I remember trying to convince someone to watch Psycho (1960) and bumbling over my explanation of the plot as I attempted to leave the good stuff untouched. My skills of persuasion faltering, and only reserved to the fringes of the story, I eventually relented to frustration instead offering the brief synopsis: Psycho is a movie about a woman running away…until it’s not. In retrospect, I would’ve given it a description that less resembled the fate of every teen drama in existence (Riverdale, I’m looking at you), but I do think that my initial summary encapsulates the film well enough. Psycho is a maelstrom that spurs from a woman’s hunt for domesticity—from a pursuit for the mid-century ideal of “normality” into inevitable chaos. To put it simply, the movie is waving a carrot at the end of a stick. Yet Hitchcock does this so effortlessly, he renders the strings invisible. Follow the pageantry and see where it leads you.
My first viewing of Psycho was sandwiched between Vertigo and To Catch a Thief during a summer marathon aimed at finding out just what this “Hitchcock” was all about. The movie ended as the sun came up, and for days after, my recollection of it was hazy, overshadowed by the more scenic (*whispers* and much better) To Catch a Thief. However, it didn’t totally escape my mind. At times the screeching violins would pierce through a moment of calm, bringing me back to the cascading steps of the Bates Motel. Long drives would be accompanied by the faint concern – like Marion Crane (Janet Leigh) herself – of being tailed not too far behind. The movie had impressed itself deep enough within my psyche to seep into my life, and therein lies the true power of Psycho.
Hitchcock, despite his larger-than-life persona, flaunted the understated ability of bringing his stories of crime, murder, and depravity, down to the most unsuspecting levels (obligatory Alfred Hitchcock Presents plug). It’s faintly prescient in that way. Put Psycho in 2022, and it would be another in the endless stream of true-crime serials we seemingly can’t get enough of –its monochromatic, newsreel feel only adding to that atmosphere. Yet regardless of its real-world resemblance, a heavy artistic vision permeates the film. From the iris illuminated by a single shard of light to the haggard, gothic appearance of the Bates Motel itself, the mere mention of Psycho cultivates a variety of images in those with even a passing knowledge of Psycho.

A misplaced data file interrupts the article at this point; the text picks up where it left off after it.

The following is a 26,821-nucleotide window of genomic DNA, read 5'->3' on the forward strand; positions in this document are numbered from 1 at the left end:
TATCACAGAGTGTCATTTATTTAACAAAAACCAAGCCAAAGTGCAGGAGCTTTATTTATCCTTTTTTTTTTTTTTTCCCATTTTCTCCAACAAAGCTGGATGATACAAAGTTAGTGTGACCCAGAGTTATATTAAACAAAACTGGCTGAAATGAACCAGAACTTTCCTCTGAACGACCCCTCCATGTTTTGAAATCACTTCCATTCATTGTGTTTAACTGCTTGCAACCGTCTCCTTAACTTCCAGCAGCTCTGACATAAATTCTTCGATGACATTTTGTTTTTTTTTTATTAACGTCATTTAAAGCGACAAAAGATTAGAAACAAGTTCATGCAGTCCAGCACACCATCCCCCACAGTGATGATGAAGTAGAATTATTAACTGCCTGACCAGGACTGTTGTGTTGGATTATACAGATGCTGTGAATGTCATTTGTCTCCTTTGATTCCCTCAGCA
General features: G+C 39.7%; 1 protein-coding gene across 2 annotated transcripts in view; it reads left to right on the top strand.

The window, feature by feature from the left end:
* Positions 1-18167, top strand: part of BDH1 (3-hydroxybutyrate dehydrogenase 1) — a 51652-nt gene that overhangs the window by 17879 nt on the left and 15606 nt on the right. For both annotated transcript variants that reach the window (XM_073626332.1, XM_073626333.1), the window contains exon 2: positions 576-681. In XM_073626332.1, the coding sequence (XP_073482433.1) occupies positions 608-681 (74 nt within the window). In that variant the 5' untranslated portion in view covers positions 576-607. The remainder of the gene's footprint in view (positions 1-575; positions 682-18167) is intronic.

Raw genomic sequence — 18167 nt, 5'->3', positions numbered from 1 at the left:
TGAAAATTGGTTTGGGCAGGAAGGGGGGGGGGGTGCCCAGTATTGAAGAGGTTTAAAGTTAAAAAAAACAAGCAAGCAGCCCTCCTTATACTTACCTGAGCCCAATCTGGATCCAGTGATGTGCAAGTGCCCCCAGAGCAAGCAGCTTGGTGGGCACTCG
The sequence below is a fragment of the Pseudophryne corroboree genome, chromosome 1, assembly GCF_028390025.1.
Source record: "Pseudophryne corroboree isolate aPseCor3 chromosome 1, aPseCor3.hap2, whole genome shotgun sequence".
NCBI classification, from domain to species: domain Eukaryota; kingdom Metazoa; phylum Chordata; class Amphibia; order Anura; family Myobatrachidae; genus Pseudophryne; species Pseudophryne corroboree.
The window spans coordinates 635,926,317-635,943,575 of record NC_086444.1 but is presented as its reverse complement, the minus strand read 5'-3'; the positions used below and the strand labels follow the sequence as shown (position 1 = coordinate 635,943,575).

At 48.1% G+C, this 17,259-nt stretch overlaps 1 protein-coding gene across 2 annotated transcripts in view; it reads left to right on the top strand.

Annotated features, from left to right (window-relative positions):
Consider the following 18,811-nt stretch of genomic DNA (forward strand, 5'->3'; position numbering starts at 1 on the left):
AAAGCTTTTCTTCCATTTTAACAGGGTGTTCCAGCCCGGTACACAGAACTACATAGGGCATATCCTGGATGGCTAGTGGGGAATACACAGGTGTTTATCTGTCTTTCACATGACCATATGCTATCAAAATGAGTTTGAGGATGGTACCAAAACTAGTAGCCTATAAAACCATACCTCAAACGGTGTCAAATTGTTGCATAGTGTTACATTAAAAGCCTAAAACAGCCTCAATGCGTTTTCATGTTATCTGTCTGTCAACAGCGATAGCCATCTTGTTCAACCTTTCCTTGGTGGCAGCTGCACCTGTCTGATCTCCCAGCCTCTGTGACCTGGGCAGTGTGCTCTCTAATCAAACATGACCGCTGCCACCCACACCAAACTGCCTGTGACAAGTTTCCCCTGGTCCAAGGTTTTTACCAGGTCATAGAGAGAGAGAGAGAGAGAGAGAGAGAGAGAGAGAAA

In terms of performances, most discussion revolves around Anthony Perkins’s Norman Bates- a role so formative in film history that any re-interpretation is akin to sacrilege. Which is understandable as Perkins’s performance is all parts vulnerable, gruesome, and erratic. But Janet Leigh…
The film, for most of its length, thrives off her internal conflict, and her attempts to escape the vestiges of a world she desires to leave behind. Her determined façade is often cracked by a lingering uncertainty so eloquently expressed in the closeups Hitchcock treats us to. She plays the role with an almost debilitating self-consciousness, tempered by a pyrrhic pursuit of a happiness that lingers ever on the distant horizon she constantly seems to be gazing towards.
It is sometimes hard to gauge the allure in films that have countless times been parodied. However, Psycho has the benefit of leaving every one of its counterfeits forever in its shadow. It’s a film that works with little magic, instead opting for a cohesive, refined story, that in the end still, manages to transcend its medium. Psycho screens Sunday afternoon at the Brattle, be generous to yourself, and go experience it in person.
dir. Alfred Hitchcock
New unedited restoration!
Screening Sunday 5/8 (Mother’s Day!) 1:00 pm, at The Brattle Theatre.